Format

Send to

Choose Destination
Ann Surg. 2017 Mar;265(3):539-546. doi: 10.1097/SLA.0000000000001743.

The Lymphocyte-to-Monocyte Ratio is a Superior Predictor of Overall Survival in Comparison to Established Biomarkers of Resectable Colorectal Cancer.

Author information

1
*Bill Walsh Translational Research Laboratories, Kolling Institute of Medical Research, St Leonards, NSW, Australia †Sydney Medical School, University of Sydney, Sydney, NSW, Australia ‡Northern Sydney Cancer Centre, Royal North Shore Hospital, St Leonards, NSW, Australia §Department of Colorectal Surgery, Royal North Shore Hospital, St Leonards, NSW, Australia ¶Cancer Diagnosis and Pathology Group, Kolling Institute of Medical Research, St Leonards, NSW, Australia.

Abstract

OBJECTIVE:

The study aims to investigate the prognostic value of the lymphocyte-to-monocyte ratio (LMR) in patients with colorectal cancer (CRC) undergoing curative resection and to compare it to established biomarkers including the neutrophil-to-lymphocyte ratio (NLR), platelet-to-lymphocyte ratio (PLR), modified Glasgow prognostic score (mGPS), and combined BRAF-mismatch repair (MMR) status.

BACKGROUND:

The prognostic significance of systemic inflammatory markers in CRC such as the NLR, PLR, and mGPS has been well defined. Commonly used genetic markers such as combined BRAF-MMR status have also been found to be prognostic. Recent evidence, although limited, suggests that the preoperative LMR may be prognostic in CRC.

METHODS:

Data from the Northern Sydney Local Health District from January 1998 to December 2012 were retrospectively collected. Of 3281 consecutive patients identified, 1623 patients who underwent curative resection were deemed eligible for inclusion. The relation between the LMR, clinicopathologic variables, and other biomarkers were analyzed in Kaplan-Meier log-rank survival analysis and then multivariate Cox regression models looking for association with overall survival (OS).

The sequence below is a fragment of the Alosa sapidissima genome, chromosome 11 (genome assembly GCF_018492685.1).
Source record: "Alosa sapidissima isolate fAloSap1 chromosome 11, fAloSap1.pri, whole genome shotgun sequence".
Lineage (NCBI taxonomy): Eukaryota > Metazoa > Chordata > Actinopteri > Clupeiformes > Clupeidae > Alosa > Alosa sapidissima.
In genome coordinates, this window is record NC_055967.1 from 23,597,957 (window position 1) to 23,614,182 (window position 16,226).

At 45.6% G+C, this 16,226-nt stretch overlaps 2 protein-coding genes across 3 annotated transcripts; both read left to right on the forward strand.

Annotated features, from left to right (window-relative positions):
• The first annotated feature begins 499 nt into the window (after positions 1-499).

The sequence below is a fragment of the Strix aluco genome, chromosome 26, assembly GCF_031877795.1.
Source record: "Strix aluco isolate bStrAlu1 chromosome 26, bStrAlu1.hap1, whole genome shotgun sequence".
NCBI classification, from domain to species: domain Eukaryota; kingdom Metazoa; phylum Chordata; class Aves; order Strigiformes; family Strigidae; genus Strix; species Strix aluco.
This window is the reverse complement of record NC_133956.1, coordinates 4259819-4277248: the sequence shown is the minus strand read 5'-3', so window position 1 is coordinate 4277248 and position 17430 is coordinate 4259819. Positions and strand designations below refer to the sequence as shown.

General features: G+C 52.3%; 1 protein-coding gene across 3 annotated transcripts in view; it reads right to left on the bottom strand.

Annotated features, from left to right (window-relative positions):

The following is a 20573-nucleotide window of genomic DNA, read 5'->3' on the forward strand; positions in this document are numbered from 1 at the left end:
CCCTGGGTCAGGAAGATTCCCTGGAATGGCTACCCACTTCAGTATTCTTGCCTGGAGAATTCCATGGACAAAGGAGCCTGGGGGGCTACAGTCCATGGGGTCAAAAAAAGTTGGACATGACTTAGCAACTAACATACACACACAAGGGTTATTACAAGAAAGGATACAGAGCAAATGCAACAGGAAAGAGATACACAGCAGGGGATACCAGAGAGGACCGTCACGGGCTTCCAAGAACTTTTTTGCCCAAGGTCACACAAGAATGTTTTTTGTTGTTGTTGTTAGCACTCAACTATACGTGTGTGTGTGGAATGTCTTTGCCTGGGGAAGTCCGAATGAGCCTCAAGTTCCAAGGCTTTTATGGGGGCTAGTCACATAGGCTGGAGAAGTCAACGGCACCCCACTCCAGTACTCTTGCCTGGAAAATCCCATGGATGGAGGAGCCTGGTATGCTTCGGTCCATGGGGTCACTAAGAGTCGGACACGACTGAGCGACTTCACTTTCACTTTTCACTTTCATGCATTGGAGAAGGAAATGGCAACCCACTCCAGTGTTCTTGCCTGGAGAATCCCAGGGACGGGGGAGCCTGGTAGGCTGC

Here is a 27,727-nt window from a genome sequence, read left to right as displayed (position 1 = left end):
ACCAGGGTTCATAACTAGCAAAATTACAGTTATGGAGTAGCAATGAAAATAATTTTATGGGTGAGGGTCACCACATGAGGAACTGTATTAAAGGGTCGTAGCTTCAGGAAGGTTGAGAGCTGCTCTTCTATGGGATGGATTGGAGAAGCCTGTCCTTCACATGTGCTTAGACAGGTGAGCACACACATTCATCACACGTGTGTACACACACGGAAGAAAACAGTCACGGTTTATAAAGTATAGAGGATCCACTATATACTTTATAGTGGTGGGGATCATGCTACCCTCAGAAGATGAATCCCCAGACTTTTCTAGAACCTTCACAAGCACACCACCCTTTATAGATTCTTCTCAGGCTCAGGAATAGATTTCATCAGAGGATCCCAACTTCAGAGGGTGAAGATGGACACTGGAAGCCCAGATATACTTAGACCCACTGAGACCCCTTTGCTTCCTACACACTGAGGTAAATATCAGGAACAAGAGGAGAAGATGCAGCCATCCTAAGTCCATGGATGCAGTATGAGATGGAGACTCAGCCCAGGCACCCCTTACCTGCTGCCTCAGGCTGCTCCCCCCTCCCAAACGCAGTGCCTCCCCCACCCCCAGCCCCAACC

RESULTS:

In multivariate analysis of all patients, elevated LMR was associated with better OS (hazard ratio 0.569, 95% confidence interval: 0.478-0.677, P < 0.001) independent of age (P < 0.001), T stage (P < 0.001), N stage (P < 0.001), and grade (P = 0.049). The NLR, PLR, and combined BRAF-MMR status were not independently significant. In multivariate subgroup analysis of 389 patients with mGPS, LMR remained the only independently significant biomarker (hazard ratio 0.620, 95% confidence interval: 0.437-0.880, P = 0.007).

CONCLUSIONS:

The LMR is an independent predictor of OS in patients with CRC undergoing curative resection and appears to be superior to pre-existing biomarkers.

PMID:
27070934
PMCID:
PMC5300029
DOI:
10.1097/SLA.0000000000001743
[Indexed for MEDLINE]
Free PMC Article

Supplemental Content

Full text links

Icon for Wolters Kluwer Icon for PubMed Central
Loading ...
Support Center